At 01:28 PM 5/13/2002 -0400, you wrote:
>Meanwhile, we practice
>watchful waiting, knowing that our implementation of MPEG7 capabilities
>will follow the availability of tools and the implementation of MPEG7 by
>others. It is also possible that our implementation may still involve
>METS: will we wish to wrap some new MPEG7-associated video content in a
>METS wrapper? Perhaps so.
This is certainly our plan, if MPEG-7 content manifests itself. I see METS
a role with respect to MPEG-7 content similar to that it can play for TEI.
TEI gives scholars the highly complex structural metadata they need for their
work; METS provides a much lighter-weight 'bridge' for linking TEI
of a document to other representations (page image, audio files, etc.). METS
can serve the same role for MPEG-7, providing a wrapper around the content
and allowing its association with descriptive/administrative metadata and other
>MPEG21. This proposed standard is actually more interesting to us than
>MPEG7, since it is concerned with "packaging" content. I have heard it
>described as "like a shipping manifest, it tells you what is in the
>box." This functionality is rather like that of METS. And packaging is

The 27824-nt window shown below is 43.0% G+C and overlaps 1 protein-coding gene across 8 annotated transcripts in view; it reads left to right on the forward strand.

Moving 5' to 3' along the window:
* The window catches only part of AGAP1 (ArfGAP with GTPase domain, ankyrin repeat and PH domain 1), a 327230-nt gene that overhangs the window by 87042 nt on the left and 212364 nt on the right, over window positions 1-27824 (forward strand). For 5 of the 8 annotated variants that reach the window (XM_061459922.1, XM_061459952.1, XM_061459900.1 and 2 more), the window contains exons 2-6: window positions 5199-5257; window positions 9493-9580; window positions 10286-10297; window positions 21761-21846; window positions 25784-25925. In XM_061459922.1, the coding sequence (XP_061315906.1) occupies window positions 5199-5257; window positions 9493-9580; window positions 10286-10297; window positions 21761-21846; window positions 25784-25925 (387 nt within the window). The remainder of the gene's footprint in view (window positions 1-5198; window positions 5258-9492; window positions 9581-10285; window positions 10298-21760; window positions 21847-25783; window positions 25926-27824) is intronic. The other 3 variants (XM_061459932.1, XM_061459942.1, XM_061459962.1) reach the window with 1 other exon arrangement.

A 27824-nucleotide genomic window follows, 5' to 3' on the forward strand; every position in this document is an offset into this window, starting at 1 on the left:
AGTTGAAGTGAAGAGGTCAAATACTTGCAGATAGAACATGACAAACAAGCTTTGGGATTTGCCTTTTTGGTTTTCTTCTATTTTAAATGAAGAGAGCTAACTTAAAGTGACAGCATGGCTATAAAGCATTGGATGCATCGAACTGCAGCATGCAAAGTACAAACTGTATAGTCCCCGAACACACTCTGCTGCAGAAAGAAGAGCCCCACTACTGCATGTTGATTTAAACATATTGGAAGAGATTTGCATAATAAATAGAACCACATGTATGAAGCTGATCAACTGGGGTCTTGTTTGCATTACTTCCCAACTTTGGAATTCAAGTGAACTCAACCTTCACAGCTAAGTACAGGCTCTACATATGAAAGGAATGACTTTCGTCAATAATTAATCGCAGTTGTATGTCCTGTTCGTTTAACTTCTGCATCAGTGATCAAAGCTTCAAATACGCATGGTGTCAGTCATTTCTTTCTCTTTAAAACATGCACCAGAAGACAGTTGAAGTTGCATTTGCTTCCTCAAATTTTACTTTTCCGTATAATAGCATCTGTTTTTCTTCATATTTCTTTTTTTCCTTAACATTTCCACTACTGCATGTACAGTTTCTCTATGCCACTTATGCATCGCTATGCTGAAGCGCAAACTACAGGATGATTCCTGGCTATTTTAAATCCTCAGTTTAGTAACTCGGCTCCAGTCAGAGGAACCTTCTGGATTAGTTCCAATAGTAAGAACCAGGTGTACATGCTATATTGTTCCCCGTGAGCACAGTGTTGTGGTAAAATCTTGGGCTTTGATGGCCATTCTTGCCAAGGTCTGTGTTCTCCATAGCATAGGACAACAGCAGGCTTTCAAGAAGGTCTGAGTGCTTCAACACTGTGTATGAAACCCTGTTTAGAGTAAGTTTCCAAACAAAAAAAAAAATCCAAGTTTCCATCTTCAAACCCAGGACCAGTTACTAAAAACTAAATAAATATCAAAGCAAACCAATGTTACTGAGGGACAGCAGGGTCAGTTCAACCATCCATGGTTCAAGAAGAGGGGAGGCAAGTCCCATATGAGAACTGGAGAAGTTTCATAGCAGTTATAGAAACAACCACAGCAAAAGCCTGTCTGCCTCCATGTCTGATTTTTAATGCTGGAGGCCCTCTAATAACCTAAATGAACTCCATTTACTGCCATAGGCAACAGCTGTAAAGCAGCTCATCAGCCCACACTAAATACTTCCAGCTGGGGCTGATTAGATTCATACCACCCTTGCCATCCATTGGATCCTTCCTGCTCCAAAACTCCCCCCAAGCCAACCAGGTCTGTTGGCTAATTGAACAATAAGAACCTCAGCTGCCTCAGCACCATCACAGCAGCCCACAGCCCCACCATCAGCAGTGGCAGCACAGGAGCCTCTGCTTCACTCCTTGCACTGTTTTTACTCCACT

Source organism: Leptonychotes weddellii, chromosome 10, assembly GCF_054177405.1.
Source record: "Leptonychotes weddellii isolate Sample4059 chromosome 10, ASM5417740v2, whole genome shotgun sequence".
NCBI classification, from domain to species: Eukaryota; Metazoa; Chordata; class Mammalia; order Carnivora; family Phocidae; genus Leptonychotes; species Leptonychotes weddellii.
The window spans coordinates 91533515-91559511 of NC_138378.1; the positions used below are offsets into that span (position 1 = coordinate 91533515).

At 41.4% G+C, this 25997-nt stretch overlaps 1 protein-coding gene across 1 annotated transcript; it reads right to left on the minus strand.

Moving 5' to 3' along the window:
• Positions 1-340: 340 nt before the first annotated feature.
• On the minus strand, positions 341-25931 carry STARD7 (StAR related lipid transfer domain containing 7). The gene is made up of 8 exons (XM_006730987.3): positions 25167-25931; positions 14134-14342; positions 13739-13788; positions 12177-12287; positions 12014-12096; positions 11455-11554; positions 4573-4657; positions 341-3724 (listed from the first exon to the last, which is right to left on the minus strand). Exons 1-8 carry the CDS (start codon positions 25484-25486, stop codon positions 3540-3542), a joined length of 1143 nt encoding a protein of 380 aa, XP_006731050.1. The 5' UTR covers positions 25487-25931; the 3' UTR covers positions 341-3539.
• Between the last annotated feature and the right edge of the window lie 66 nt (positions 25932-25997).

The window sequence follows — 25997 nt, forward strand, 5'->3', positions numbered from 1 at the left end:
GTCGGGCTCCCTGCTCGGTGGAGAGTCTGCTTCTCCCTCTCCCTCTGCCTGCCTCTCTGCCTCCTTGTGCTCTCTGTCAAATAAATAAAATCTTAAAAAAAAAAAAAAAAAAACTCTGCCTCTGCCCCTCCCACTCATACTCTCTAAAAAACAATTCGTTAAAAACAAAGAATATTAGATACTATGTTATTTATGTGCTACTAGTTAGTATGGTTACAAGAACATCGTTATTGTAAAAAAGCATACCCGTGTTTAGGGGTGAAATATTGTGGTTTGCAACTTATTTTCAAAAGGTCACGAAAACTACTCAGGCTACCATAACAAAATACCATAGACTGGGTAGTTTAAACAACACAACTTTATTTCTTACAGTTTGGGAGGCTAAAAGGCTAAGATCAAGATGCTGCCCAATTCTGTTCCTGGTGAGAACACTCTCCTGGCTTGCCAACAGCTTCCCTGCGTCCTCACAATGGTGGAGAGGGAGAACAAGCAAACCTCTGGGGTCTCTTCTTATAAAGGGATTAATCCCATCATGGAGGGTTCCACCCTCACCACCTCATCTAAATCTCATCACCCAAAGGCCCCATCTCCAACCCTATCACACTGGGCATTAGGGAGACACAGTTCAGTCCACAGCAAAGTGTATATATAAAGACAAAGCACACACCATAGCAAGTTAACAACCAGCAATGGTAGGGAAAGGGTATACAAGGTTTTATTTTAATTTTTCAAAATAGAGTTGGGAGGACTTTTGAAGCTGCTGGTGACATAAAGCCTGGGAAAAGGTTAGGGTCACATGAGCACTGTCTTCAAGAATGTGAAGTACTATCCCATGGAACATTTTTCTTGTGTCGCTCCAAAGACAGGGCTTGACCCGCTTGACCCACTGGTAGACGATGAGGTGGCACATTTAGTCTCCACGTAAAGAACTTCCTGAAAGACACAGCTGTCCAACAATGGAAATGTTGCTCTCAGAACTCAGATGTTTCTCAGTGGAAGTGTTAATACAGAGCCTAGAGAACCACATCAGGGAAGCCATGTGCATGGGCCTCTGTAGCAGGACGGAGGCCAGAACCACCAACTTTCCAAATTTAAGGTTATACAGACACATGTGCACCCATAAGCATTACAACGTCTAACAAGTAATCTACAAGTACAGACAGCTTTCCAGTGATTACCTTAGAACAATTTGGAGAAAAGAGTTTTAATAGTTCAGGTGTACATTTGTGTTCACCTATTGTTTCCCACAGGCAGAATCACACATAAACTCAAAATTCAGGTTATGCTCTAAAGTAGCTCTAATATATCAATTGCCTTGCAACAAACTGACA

>especially interesting for preservation planning since it is a central
>concept in the OAIS reference model for a digital repository.
MPEG 21 has a variety of parts; it does indeed including a 'packaging'
language, the DIDL, which is similar to METS' structural features, although
obviously with additions necessary to make it a viable commercial language
(ability to specify payments needed to access content identified in the
manifest, etc.). The rights language components of the standard are of
some concern to me personally, as I don't think the needs of librarians
are going to be a particular concern of the MPEG working group.
>We have not managed to sort through the SMPTE metadata, partly for lack of
>knowledgeable analysts. We also have the impression that the SMPTE data
>set is deeply concerned with the minutiae of the interior structure of a
>bitstream, with content makers and broadcasters in mind. It also appears
>to be an everything-in-one-bucket schema, unlike the AES examples. For
>now, we don't quite know what (or how) to do something with the SMPTE
>metadata. But I have the feeling that we should learn and work more
>closely with the society, perhaps to try to find a middle ground for
>archivists. For now, our video schema is the result of a hurry-up best
The METS initiative is considering trying to set up a working group to
look at video technical metadata issues, to advance the work LC has
already done. More details on this when I dig myself out of my e-mail
hole, but we'll probably try to organize a face-to-face meeting to discuss
this some time in the next few months.
Digital Library Development Team Leader
Elmer Bobst Library, New York University
70 Washington Square South, 8th Floor
New York, NY 10012
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